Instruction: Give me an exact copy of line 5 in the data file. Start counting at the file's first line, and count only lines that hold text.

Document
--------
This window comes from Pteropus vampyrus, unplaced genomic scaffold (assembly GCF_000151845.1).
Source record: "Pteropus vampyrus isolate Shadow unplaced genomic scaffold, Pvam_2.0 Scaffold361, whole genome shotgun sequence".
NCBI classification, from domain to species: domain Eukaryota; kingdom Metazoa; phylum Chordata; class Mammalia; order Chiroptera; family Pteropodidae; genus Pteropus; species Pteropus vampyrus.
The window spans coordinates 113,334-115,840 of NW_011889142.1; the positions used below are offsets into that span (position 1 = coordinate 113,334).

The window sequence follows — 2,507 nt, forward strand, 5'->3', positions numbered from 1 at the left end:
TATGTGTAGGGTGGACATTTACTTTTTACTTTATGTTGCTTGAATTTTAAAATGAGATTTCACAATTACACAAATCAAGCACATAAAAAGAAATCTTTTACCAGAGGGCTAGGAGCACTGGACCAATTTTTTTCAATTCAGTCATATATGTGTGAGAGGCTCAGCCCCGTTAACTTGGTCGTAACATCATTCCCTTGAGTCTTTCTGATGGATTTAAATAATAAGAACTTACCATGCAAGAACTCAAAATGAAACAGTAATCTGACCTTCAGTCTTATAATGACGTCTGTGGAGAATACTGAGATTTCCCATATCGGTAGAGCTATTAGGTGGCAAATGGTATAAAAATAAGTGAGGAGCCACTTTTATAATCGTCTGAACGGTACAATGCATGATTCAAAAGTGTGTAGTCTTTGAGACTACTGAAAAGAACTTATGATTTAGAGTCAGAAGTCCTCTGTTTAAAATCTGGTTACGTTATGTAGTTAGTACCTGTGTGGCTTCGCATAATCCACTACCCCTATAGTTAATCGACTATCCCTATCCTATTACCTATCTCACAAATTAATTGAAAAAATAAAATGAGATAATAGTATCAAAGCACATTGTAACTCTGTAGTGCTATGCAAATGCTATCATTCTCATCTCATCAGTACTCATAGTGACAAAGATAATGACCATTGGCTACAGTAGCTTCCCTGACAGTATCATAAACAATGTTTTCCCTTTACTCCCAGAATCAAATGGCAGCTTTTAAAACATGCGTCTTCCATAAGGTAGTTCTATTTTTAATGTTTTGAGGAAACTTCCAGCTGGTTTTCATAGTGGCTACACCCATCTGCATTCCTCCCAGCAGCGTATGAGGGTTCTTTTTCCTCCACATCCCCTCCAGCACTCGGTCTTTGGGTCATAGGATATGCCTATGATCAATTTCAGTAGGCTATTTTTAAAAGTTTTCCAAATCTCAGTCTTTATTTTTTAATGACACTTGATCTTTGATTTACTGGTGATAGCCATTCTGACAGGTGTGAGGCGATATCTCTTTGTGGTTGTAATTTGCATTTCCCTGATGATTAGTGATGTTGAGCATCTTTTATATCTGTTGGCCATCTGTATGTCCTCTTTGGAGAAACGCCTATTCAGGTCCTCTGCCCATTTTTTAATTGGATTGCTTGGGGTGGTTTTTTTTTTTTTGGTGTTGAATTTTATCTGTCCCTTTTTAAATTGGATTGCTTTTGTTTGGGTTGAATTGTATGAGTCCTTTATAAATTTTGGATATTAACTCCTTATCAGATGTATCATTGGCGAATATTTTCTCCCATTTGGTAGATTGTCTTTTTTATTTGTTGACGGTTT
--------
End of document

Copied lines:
The window sequence follows — 2,507 nt, forward strand, 5'->3', positions numbered from 1 at the left end: